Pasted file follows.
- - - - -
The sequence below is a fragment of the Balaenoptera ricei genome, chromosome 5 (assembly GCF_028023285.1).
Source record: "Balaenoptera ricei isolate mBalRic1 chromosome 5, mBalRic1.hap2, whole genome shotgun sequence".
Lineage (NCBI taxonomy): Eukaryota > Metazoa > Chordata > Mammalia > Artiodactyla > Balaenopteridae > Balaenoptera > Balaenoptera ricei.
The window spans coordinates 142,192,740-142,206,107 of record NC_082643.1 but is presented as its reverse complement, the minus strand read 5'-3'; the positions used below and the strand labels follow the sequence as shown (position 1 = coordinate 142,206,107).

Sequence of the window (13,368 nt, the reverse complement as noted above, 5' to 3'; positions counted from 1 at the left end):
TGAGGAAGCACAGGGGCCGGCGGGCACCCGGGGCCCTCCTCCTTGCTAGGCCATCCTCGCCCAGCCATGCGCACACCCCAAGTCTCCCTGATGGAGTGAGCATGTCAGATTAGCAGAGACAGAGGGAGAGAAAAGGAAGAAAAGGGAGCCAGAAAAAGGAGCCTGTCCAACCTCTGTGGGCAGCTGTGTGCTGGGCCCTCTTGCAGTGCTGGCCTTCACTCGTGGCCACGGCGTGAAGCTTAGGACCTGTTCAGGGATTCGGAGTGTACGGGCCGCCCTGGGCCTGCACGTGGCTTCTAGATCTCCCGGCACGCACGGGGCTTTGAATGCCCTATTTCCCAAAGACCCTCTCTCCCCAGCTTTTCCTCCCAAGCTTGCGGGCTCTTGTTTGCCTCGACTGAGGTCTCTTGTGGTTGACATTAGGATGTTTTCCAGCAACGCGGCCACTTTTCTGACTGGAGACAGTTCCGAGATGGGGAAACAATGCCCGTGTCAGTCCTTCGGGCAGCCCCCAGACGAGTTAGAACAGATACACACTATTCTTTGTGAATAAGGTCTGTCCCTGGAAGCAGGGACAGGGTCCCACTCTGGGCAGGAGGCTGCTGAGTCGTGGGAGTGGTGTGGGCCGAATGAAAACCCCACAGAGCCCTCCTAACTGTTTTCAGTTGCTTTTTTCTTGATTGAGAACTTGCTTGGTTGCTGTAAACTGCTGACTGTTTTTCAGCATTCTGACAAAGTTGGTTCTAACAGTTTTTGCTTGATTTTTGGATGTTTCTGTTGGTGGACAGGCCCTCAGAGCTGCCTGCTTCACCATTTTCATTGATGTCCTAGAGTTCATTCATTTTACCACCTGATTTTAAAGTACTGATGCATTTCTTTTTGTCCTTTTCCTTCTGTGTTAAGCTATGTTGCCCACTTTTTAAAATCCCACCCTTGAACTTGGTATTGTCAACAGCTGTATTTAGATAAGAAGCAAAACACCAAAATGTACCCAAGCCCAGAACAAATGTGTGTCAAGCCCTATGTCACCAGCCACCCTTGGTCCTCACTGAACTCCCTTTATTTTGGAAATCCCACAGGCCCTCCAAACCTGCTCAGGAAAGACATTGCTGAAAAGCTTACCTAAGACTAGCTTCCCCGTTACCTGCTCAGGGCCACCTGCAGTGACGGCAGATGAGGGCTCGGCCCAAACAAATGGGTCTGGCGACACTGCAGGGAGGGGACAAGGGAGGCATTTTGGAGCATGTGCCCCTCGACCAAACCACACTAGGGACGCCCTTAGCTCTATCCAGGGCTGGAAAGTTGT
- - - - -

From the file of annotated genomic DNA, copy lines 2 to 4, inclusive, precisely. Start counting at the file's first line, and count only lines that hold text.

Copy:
Source record: "Balaenoptera ricei isolate mBalRic1 chromosome 5, mBalRic1.hap2, whole genome shotgun sequence".
Lineage (NCBI taxonomy): Eukaryota > Metazoa > Chordata > Mammalia > Artiodactyla > Balaenopteridae > Balaenoptera > Balaenoptera ricei.
The window spans coordinates 142,192,740-142,206,107 of record NC_082643.1 but is presented as its reverse complement, the minus strand read 5'-3'; the positions used below and the strand labels follow the sequence as shown (position 1 = coordinate 142,206,107).